by Susan Schachter, MSRDN August 03, 2022 3 min read
In October 2021, many of us experienced Facebook, Instagram and WhatsApp going down for hours. This came on the heels of reporting from numerous sources addressing the negative impact that Facebook and Instagram can have on young people/children.
What hasn’t gotten as much attention is the negative impact of social media on adults. Especially their potentially negative impact on our heart rate and our blood pressure.
Facebook (which owns Instagram as well) cherry-picks posts that would maximize engagement due to the post’s conflict-promoting nature. We’re all human. We react as humans. And this conflict can trigger the “fight or flight” instinct.
This is how it works: when we see/experience the conflict in front of us, we feel stressed. Stress signals our body to rev up some of its hormone production. One of the most important stress hormones the body makes is cortisol.
Cortisol plays a role in numerous important functions in our body. It’s the body’s way of trying to protect us from a threat to our survival (kind of like a home security system for our body). If it detects a threat trying to break into our body-home, it sets off sirens to alert your body to the perceived danger. In this siren-induced situation—and with the help of some other “buddy” stress hormones—cortisol narrows our blood vessels and increases our heart rate. And if you’ve been reading the 120/Life blog and/or our eBook, you know that those conditions make our hearts pump harder and faster and increase our blood pressure.
Cortisol is important to us. Its role in “fight or flight” can save us from a dangerous situation. Obviously, seeing a post on Facebook or Instagram isn’t an issue of danger or survival, but our stress response assumes it’s in the same bucket. Aside from the immediate discomfort we feel in our bodies when we experience this, prolonged exposure to this stress response over time can (as noted above) give us high blood pressure.
Our recommendation, as you might imagine, is to opt for flight instead of fight! Fly away from your phone/social media for deliberate periods of time each day. Fly over and kiss someone you love or pet a dog, hug a family member, stream an episode of one of your favorite comedies, read a chapter in a fun or uplifting book, take a walk outside in nature!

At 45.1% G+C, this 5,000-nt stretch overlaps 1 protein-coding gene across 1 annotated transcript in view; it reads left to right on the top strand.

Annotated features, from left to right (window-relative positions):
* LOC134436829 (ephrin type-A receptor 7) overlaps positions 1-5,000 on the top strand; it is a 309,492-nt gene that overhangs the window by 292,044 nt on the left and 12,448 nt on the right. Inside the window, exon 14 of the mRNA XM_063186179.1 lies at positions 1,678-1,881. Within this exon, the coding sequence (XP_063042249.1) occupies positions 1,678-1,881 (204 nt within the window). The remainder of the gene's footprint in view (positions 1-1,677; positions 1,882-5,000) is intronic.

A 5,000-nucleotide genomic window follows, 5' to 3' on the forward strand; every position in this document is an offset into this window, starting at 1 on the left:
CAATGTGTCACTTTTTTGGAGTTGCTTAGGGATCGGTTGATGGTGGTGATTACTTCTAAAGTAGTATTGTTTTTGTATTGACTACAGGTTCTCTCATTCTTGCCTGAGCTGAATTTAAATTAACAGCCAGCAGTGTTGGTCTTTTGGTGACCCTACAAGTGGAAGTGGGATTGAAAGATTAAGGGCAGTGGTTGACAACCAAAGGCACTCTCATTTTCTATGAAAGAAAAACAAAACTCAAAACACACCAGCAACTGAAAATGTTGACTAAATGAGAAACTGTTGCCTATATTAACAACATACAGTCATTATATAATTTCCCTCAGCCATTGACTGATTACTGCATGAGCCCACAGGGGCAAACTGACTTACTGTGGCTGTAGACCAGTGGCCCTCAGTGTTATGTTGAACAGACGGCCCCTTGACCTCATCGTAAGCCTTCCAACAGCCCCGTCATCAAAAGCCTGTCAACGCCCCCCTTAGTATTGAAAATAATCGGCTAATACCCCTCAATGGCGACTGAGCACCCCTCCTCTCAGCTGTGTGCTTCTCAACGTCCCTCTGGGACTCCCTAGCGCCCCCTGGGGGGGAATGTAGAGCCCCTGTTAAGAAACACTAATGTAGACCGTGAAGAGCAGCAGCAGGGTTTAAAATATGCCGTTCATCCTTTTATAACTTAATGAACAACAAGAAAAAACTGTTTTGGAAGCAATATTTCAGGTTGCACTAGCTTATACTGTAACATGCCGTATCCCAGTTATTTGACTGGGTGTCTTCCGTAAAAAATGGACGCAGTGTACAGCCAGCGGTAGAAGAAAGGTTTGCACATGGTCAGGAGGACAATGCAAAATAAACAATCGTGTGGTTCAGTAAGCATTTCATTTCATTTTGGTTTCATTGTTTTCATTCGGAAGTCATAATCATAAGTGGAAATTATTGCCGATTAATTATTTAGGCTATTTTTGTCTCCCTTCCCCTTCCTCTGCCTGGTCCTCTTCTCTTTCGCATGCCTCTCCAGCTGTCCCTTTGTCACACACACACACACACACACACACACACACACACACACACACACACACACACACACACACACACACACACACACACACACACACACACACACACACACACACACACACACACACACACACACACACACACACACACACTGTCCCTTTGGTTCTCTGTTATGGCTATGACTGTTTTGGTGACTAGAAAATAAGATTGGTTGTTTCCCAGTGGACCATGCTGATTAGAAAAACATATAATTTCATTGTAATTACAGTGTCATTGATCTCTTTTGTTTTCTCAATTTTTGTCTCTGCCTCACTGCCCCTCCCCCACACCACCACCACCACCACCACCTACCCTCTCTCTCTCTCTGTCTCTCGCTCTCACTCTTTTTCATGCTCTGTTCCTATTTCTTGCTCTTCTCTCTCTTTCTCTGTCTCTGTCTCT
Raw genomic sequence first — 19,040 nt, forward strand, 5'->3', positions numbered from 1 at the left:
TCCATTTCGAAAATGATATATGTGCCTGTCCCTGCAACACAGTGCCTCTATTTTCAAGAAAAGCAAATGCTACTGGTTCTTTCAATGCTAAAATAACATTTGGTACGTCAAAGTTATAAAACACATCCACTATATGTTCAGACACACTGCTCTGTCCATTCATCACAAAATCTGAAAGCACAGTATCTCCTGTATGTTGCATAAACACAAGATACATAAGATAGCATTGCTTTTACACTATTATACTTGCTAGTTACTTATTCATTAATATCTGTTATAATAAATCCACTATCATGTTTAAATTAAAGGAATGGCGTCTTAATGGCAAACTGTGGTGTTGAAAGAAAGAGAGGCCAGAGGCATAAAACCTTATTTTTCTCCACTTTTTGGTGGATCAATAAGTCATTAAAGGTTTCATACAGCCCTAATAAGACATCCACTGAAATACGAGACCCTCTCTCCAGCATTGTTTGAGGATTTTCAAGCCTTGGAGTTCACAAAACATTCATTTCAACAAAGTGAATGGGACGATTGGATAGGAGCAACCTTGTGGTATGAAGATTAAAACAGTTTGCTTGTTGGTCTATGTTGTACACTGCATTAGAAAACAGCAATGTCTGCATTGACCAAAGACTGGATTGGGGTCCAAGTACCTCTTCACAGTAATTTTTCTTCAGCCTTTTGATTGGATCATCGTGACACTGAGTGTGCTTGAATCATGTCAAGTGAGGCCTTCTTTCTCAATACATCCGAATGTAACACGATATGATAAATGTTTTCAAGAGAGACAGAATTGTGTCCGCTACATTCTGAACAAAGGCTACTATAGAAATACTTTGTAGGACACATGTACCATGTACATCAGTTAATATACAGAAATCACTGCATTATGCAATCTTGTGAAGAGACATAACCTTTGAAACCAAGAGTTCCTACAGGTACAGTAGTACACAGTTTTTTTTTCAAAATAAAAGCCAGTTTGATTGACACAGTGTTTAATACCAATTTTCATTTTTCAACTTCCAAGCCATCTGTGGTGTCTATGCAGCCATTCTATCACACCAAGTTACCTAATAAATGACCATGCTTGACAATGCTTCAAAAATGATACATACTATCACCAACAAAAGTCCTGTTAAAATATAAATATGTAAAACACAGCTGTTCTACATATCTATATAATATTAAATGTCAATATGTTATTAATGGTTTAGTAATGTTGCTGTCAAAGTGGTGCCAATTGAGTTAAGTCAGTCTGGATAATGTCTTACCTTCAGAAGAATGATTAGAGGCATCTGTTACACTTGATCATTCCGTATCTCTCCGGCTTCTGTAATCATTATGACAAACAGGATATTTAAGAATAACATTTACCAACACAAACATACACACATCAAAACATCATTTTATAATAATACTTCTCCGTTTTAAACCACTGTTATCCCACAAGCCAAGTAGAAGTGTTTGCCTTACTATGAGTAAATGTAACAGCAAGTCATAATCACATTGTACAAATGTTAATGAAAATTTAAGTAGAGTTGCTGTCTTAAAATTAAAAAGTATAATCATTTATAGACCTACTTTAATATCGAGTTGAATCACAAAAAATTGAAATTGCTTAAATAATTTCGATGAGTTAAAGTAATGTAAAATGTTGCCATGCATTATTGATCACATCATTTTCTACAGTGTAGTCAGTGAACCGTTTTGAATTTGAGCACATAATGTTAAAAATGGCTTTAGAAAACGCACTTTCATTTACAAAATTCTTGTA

When you are engaging with a device with social media, try to find some things that make you smile. Personally, I follow about twenty animal sites on Instagram (@thedodo, @boopmynose, @napsaprimates, @savethechimps, @birdsonearth, @bio_sapiens, and @cuteanimals to name a few). It’s a much more relaxing way of inducing a smile!
Of course, there are many things we can do to address high blood pressure, which you can find in previous installments of The Circulatory and in our eBook. But for now, I’d like to leave you with something that has been a foundational “go-to” in our home and our children’s upbringing. It’s a Native American legend that I believe says it all:
One evening, an old Cherokee told his grandson about a battle that goes on inside people. He said, “my son, the battle is between two 'wolves' inside us all."
"One is Evil. It is anger, envy, jealousy, sorrow, regret, greed, arrogance, self-pity, guilt, resentment, inferiority, lies, false pride, superiority, and ego. The other is Good. It is honesty, joy, peace, love, hope, serenity, humility, kindness, benevolence, empathy, generosity, compassion and faith.”
The grandson thought about it for a minute and then asked his grandfather: “Which wolf wins?”
The Old Cherokee simply replied, “The one you feed.”
Engaging with social media, especially when it comes to the conflict-induced engagement (external or internal!) and its impact on our blood pressure, can be an act of feeding the evil wolf. Perhaps the few hours' lapse in its availability earlier this week was a fortunate mishap and a way for us to learn how brief social media breaks can positively impact our health!
Feed The Good Wolf! Here’s to Your Health!
Comments will be approved before showing up.